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In consumer terms, a brand is a noun; but it’s an intangible entity, more an idea than a thing. The brand is a perception, the consumer’s image of a company (or other entity/product) that comes from experience. A brand is also a reputation, developed over time. It’s earned.

As a verb, branding has referred to the act of creating a distinctive mark. In 21st century business jargon, branding is considered the intentional manipulation and control of the public perception of an entity.

The business of branding is a business of deception. The idea of defining a brand as a key to business success is a hollow and futile endeavor. In spite of how you look or behave, public opinion will shape your brand. To focus on control of an organization’s brand is a waste of time and effort. To foster a successful brand, it would be wiser to focus on quality products, a positive work environment and exemplary service before, during and after the sale. Your brand will be shaped by that.

Bill Dawson

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Public relations is more important, more valued and more integral to an institution’s success than ever before – from information to strategy, from press releases to reputation building and brand positioning. Public relations is more involved in brand building – in helping companies actually build their products and their brands.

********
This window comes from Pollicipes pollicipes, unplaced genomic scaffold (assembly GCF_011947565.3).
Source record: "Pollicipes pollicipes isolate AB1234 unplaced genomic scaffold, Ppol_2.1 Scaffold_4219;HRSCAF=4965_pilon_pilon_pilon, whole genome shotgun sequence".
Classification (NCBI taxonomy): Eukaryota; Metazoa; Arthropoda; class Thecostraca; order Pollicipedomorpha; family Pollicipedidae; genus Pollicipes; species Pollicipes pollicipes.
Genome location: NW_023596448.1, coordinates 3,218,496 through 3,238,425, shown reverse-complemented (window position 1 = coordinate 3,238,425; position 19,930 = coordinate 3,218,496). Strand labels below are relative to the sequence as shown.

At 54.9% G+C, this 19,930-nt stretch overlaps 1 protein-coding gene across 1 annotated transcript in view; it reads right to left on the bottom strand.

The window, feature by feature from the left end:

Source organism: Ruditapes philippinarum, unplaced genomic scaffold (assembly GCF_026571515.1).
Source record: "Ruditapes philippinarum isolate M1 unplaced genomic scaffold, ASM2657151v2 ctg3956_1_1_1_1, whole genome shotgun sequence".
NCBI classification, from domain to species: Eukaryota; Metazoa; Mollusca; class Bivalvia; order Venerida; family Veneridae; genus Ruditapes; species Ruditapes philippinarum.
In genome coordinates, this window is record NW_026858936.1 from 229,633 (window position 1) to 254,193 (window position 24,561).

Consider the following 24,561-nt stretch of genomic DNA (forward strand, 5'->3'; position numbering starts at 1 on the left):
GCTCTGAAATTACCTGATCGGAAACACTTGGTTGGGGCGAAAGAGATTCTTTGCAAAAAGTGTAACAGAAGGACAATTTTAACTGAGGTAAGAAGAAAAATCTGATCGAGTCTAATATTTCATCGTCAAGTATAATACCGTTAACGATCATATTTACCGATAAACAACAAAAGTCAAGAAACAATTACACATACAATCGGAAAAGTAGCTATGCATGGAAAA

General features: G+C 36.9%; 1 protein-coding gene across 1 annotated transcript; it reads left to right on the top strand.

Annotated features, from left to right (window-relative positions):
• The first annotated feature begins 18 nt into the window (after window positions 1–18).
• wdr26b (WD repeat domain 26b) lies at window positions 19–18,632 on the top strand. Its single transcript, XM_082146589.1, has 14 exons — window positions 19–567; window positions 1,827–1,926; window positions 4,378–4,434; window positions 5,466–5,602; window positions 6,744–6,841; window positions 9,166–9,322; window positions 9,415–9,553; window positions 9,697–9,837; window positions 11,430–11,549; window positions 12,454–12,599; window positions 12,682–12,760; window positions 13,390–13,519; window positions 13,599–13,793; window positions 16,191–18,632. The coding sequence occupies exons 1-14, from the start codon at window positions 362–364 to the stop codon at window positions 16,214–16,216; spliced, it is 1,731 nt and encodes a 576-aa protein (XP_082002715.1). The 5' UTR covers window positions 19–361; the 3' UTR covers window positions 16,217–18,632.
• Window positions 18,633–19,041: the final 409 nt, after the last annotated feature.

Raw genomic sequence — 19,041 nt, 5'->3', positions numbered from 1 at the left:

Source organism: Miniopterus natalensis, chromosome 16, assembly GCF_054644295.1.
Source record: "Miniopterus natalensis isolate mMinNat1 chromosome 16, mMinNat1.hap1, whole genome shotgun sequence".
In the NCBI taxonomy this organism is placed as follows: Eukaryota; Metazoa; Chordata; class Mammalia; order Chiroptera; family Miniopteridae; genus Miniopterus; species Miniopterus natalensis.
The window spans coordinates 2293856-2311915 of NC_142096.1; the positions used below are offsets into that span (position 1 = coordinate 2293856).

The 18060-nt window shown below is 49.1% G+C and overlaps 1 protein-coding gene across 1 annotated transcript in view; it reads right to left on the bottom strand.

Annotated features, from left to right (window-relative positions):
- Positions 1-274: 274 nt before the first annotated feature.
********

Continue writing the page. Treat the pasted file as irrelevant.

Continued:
Any kind of marketing or communication that is going to be effective on the outside needs to start on the inside. It needs to start with fundamental actions and behaviors inside the company. And that’s where public relations is important.

Today people need to understand how businesses work. You’ve got to be able to take that creative energy and the creative thinking that is so important to any communications effort and develop an understanding of how it can drive business.

It will always be about content creation in the public relations business. Going forward, from a communications perspective, the more talented you are in creating compelling content across the spectrum of communications modes, the more effective you’re going to be, and the more opportunity you’ll have.

Ray Kotcher

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Branding is just another name for creating a perception – how marketers want their audience to think about a product once it comes to market. The word “product” can easily be swapped for service, or blog, or newsletter, or any number of things marketers promote. The underlying concepts remain the same.

A brand is an expectation of an experience. The company and tag line and logo and brand colors only exist to call that experience to mind. The essence of a brand lies within its meaning. And words have meaning. Words matter.

Content is currency — something we trade for our audience’s attention. It’s our job to create content worth sharing. How it’s shared isn’t up to us.

Frank Strong